Preserving wine quality during sea freight shipment
Today 90% of sea transport is carried out by containers and there are, currently, around 15 million dry goods containers and only 1 million refrigerated containers in the world. Since 2009, their production has collapsed, and therefore the container park we have is starting to be rather old.
But whose are these containers belong? For a 40-50% they belong to the carriers, for a 20-30% they are rented in the short term (less than 1 year) and for a 20-30% are rented in the long term (2-3 years). The container life is around 15-18 years, but there is no possibility of knowing what they have transported. In other words, there is no traceability, and the same container that today carries italian wines, may have brought dangerous goods, wastes and others.
There are many risks of contamination, overheating and humidity to which containers are exposed in their sea navigations.
Until the eighties, it was believed to be enough to stow the wine under the navigation level to ensure an acceptable transport temperature. Today only 55% of containers are stowed under deck, while the remaining 45% is transported on deck. Futhermore, all ships are now double-hulled, and the cooling action of sea water is practically nothing.
But this is not the only change that has occurred in the last 20-30 years, because shipping times have lengthened due to the companies’ decision to save fuel by reducing the speed of ships. Furthermore, there are almost no more transports carried out with a single ship, because generally the goods are deposited in large ports of parking and from there they are transferred to smaller ships. This involves waiting times of up to 7-10 days in the hub ports and, depending on the local climate, risks of overheating or excessive cooling for the goods transported.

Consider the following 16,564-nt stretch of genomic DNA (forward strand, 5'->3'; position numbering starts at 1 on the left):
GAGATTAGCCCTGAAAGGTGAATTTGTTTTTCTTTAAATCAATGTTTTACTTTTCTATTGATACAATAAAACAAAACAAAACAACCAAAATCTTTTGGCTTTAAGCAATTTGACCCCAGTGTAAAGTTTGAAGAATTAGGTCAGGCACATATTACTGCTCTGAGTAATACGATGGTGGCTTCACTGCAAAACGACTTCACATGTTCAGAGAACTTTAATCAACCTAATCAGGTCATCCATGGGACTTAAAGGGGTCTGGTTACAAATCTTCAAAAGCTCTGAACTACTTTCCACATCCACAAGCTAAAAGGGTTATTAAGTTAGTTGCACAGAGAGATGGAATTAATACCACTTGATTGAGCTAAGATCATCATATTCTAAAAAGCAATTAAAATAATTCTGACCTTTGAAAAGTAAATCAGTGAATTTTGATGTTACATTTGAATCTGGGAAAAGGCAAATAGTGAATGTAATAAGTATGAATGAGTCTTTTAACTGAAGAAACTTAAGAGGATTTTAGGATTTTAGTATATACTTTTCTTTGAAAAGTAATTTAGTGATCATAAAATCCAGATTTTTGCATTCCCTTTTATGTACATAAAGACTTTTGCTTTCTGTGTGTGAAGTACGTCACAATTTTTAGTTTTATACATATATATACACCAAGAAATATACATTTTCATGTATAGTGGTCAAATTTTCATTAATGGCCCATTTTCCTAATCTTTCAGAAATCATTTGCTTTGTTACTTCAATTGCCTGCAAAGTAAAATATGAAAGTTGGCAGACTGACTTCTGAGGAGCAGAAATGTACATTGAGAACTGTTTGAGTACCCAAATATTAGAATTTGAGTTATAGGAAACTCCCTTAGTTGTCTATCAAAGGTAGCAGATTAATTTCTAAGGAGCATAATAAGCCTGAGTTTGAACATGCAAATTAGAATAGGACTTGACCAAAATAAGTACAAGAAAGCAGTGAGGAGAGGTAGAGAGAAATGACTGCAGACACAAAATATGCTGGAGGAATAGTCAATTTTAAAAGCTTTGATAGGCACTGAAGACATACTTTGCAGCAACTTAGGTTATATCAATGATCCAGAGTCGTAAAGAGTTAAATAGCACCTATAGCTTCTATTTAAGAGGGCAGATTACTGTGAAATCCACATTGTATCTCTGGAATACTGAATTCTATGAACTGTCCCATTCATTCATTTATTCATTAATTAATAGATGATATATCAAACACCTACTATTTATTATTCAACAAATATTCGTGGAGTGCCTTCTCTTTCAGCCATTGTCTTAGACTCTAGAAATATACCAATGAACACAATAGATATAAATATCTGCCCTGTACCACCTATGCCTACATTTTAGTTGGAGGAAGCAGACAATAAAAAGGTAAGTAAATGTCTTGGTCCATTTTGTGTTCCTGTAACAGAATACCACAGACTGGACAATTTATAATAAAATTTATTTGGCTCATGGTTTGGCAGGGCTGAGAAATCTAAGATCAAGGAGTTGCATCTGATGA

About 10% of imported wine into the US is altered by transport or storage. Temperatures above 21°C affects 96% of wine transported by sea, while 50% even reaches 30°C even for 72 consecutive hours. If the ships are small, the conditions are also destined to worsen.
But let’s go back to the containers and the risks of pollution that these involve. Since it is not possible to establish what they have transported during their life, the wine – but above all the barrels and the stoppers – can be in contact with polluting agents of various kinds. There are of course ways to disinfect containers, such as vaporization, but in India and other countries we still proceed with the fumigation method, which kills insects and bacteria, but at the same time releases compounds that are absorbed by the metal of the containers.
In short, the risks of transporting wine by sea are many, and for this reason Eceplast has studied and developed some cutting-edge systems that serve to prevent most of these risks.
Thermal Protectors are the easiest way to protect and ship temperature-sensitive cargo, lowering costs and minimizing CO2 footprint.
In order to keep the wine’s quality intact throughout the supply chain, savvy logistics managers tend to implement passive temperature-protection solutions as opposed to active controllers, such as reefer trailers, which are cost prohibitive. Passive insulation works by decreasing the rate of heat transfer using mediums with low thermal conductivity, such as thermal pallet covers made with a bubble polyethylene wrap sealed to a poly coated aluminum foil for ultimate durability.
The product range also includes cargo blankets and container liners, to provide the optimal solution for any type of shipment
Thermal packaging by Eceplast truly represents the way to guarantee genuine taste to wine lovers everywhere in the world.
- UNCTAD secretariat (2018). Review of maritime transport 2018.
- Clarksons Research (2018). Dry Bulk Trade Outlook. Volume 24, No. 5, May.
- MDS Transmodal (2018). World Cargo Database. March.
- Il Corriere Vinicolo (2017). Wine by numbers, No. 23, Jul.
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